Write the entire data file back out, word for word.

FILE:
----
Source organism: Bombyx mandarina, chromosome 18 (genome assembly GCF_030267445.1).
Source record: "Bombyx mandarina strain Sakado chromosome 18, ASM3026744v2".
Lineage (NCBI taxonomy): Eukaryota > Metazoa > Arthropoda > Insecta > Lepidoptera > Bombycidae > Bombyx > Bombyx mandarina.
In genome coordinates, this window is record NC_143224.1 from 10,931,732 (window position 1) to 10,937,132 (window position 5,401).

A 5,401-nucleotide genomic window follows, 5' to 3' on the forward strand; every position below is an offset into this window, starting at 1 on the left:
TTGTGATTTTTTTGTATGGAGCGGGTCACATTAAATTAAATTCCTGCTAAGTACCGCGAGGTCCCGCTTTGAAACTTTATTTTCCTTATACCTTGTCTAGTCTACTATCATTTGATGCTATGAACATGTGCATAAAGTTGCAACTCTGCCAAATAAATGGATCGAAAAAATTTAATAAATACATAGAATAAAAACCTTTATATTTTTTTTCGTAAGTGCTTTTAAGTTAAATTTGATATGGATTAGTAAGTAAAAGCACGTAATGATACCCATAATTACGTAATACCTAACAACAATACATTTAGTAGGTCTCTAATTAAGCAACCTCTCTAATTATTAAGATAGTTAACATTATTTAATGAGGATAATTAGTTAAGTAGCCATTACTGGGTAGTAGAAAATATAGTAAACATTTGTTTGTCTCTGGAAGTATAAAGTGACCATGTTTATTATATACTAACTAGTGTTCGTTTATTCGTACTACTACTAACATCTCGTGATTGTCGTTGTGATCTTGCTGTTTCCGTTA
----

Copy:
Source organism: Bombyx mandarina, chromosome 18 (genome assembly GCF_030267445.1).
Source record: "Bombyx mandarina strain Sakado chromosome 18, ASM3026744v2".
Lineage (NCBI taxonomy): Eukaryota > Metazoa > Arthropoda > Insecta > Lepidoptera > Bombycidae > Bombyx > Bombyx mandarina.
In genome coordinates, this window is record NC_143224.1 from 10,931,732 (window position 1) to 10,937,132 (window position 5,401).

A 5,401-nucleotide genomic window follows, 5' to 3' on the forward strand; every position below is an offset into this window, starting at 1 on the left:
TTGTGATTTTTTTGTATGGAGCGGGTCACATTAAATTAAATTCCTGCTAAGTACCGCGAGGTCCCGCTTTGAAACTTTATTTTCCTTATACCTTGTCTAGTCTACTATCATTTGATGCTATGAACATGTGCATAAAGTTGCAACTCTGCCAAATAAATGGATCGAAAAAATTTAATAAATACATAGAATAAAAACCTTTATATTTTTTTTCGTAAGTGCTTTTAAGTTAAATTTGATATGGATTAGTAAGTAAAAGCACGTAATGATACCCATAATTACGTAATACCTAACAACAATACATTTAGTAGGTCTCTAATTAAGCAACCTCTCTAATTATTAAGATAGTTAACATTATTTAATGAGGATAATTAGTTAAGTAGCCATTACTGGGTAGTAGAAAATATAGTAAACATTTGTTTGTCTCTGGAAGTATAAAGTGACCATGTTTATTATATACTAACTAGTGTTCGTTTATTCGTACTACTACTAACATCTCGTGATTGTCGTTGTGATCTTGCTGTTTCCGTTA